Peggy Ross moved into The Gatesworth more than two years ago because she needed help caring for her husband, who had been diagnosed with Alzheimer’s disease. “I came because I needed help, but I stayed because it’s such a wonderful place to live,” she says. And the change of setting didn’t mean the 20-year supporter of The Scholarship Foundation of St. Louis was going to give up on her passion of making education accessible. “I’ve been doing it for a long time, and I’ll keep going as long as I can,” she says.
Ross served on the board of The Scholarship Foundation for 10 years, including stints as VP, and also co-chaired the capital campaign to expand ScholarShop, one of two upscale resale shops that help provide funds for the Foundation. The nonprofit gives interest-free loans to students for post-secondary education, as well as technical college and graduate programs. “They can use the money for tuition, but we give it to the student.” That means they can use the funds wherever they’re most needed, whether that be tuition, books, travel or daycare for a child.
And while the nonprofit gave out $3.6 million in interest-free loans and grants in 2011, it is enjoying a 97 percent repayment rate. “One in six donors is a former recipient,” Ross says. Though she’s no longer on the board, she plans on joining a new advisory group of former board members. “It’s a wonderful group of people to work with, and I’m always thrilled when I do it.”
Gatesworth resident Henrietta Freedman also believes strongly in the value of education, which led her to co-found The Lifelong Learning Institute at Washington University. When approached with the idea, she says, “I was excited because it was something I thought both Washington University and people in St. Louis would benefit from. If the need is there, then I want to be involved.” The program is open to anyone and courses include creative writing, economics, archaeology, art history and much more. “It’s all peer-learning, so there are no professors; there are facilitators. We teach each other. We keep the process of learning going. It adds something to this time of life.”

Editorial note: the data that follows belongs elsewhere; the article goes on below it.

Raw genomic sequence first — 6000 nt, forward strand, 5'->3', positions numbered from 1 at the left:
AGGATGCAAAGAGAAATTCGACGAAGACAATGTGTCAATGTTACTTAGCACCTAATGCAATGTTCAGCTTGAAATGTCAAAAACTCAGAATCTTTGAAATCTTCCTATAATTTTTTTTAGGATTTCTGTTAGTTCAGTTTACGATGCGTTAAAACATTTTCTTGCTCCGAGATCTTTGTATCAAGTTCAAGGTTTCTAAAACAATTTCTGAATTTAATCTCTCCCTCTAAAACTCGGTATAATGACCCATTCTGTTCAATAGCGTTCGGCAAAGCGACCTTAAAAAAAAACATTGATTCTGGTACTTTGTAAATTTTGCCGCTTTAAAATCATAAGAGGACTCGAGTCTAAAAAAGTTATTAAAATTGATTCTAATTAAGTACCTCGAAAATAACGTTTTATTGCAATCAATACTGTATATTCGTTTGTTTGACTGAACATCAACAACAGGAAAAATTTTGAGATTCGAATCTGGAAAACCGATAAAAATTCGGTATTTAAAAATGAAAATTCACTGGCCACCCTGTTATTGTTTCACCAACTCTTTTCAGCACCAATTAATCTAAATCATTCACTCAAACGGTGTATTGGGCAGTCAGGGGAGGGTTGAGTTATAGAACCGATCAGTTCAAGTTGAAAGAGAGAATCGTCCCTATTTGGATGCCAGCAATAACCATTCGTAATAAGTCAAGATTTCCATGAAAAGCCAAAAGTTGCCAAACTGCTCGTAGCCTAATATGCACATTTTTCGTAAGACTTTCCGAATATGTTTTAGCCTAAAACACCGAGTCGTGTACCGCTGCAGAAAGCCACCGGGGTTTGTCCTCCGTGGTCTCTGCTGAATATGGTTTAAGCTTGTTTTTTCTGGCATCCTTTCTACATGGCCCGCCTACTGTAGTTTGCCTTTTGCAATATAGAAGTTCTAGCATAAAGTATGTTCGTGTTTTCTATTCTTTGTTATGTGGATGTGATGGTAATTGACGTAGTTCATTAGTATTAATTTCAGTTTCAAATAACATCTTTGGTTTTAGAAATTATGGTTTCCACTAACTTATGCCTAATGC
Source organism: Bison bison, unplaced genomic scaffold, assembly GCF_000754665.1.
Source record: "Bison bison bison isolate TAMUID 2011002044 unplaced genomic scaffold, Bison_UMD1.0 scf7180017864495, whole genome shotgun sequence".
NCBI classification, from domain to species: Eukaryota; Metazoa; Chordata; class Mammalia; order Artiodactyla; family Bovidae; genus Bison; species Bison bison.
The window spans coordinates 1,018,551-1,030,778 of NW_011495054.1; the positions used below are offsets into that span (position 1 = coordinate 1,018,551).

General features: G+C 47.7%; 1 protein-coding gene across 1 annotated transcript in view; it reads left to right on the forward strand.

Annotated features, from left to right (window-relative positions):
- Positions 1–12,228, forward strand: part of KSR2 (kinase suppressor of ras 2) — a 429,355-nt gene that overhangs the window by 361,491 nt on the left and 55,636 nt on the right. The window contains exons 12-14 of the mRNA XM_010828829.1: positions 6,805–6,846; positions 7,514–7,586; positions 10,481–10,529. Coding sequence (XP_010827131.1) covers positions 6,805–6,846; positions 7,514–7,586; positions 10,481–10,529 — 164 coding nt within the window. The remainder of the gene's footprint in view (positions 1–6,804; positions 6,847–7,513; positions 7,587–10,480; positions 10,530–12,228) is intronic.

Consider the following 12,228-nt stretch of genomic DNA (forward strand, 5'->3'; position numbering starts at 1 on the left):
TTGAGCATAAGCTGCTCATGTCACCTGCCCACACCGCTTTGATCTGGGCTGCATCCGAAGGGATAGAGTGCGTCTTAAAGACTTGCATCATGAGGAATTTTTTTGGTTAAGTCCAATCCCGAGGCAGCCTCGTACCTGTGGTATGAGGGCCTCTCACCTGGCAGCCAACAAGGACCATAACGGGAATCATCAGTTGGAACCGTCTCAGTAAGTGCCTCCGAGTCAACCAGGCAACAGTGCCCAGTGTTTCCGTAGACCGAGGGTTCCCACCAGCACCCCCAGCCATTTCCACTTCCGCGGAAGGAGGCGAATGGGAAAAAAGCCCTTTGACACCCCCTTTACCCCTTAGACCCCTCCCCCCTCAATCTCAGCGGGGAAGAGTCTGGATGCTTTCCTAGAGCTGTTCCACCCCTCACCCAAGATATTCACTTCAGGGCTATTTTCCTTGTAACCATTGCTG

Freedman and her husband have both taken classes in the program for 16 years. “They’re an important part of our lives,” she says. “You meet people you wouldn’t ordinarily meet. And you talk about the last opera that you studied or the last novel you read. It just keeps the mind going.”
Gladys Barker retired after 27 years as facilitator at OASIS Contemporary Issues, which brings in well-known speakers to discuss often-controversial topics, and is now working with OASIS for its Founder’s Day Celebration. “It’s a very exciting time. I’m helping coordinate with OASIS and The Gatesworth. We’re trying to get together activities that would educate, entertain and improve our respective communities.”
As an occupational therapist, Barker worked with geriatric patients to help bring them to their highest physical and mental abilities. She also worked for many years with Miriam Foundation, which supports the Miriam School, where her varied roles included that of president. She also is on the executive board of the Resident’s Association of The Gatesworth. Her nonprofit work has earned her recognition from Gateway OWL (The Voice of Midlife and Older Women), St. Andrew’s Resources for Seniors, Washington University and OASIS.
“As long as I’m living, I need to contribute,” she says. “Other people have gotten me to where I am, and I need to give back now. If I couldn’t, I wouldn’t feel it was worth living. I think what you can be, you ought to be—and that’s what I try to do.”